Variability of the minerals content as a factor limiting health properties of birch saps
Treść / Zawartość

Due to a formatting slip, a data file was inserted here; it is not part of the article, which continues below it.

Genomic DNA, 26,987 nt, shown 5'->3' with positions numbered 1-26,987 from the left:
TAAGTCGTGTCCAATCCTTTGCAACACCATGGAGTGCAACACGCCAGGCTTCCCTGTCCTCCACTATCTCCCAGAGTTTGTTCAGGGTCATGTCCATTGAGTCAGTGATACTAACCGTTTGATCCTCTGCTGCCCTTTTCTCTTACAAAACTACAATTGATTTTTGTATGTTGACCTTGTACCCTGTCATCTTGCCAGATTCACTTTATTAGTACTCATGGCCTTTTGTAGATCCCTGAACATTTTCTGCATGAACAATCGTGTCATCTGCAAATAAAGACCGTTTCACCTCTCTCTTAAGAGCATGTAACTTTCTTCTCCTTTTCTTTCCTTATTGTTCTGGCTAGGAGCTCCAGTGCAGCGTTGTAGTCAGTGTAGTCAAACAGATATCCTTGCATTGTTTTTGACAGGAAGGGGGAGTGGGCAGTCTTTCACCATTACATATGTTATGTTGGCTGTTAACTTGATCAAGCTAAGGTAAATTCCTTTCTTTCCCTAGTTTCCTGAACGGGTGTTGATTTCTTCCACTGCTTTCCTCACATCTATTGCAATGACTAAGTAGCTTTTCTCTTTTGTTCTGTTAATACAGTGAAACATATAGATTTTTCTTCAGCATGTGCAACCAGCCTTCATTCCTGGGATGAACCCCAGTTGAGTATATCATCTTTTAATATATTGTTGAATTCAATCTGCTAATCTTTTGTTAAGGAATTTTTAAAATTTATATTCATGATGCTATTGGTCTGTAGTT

In this study, the content of minerals in silver birch (Betula pendula Roth.) tree saps was tested using atomic absorption spectrometry to evaluate the intraspecies variability. The mean values of zinc (2.79 - 4.49 mg dm-3), sodium (0.66 - 2.76 mg dm-3) and copper (0.02 - 0.19 mg dm-3) for tree saps collected from particular locations did not differ significantly. The mean calcium (77.83 mg dm-3) and magnesium (13.38 mg dm-3) content in the sap from trees growing in a farmyard was significantly higher than in sap from other sites, where calcium ranged between 25.85 and 41.04 mg dm-3 and magnesium varied from 5.98 to 8.00 mg dm-3. Based on the results of tree sap analyses, it can be claimed that mineral content detected in birch saps is low when compared to the dietary standards (RDA, AI), although saps from individual trees can have a copper and zinc content, owing to which birch sap can be considered as a potentially valuable source of these two minerals. However, the prospective health-promoting benefits related to the high content of zinc and copper are not explicit. According to our study, this mineral content is highly variable, both between particular trees in a single location and between distant locations. For example, in the case of copper, one liter of sap collected from neighbouring trees can contain from zero to several dozen percent of the Recommended Dietary Allowances, making it impossible to identity specific nutritional benefits.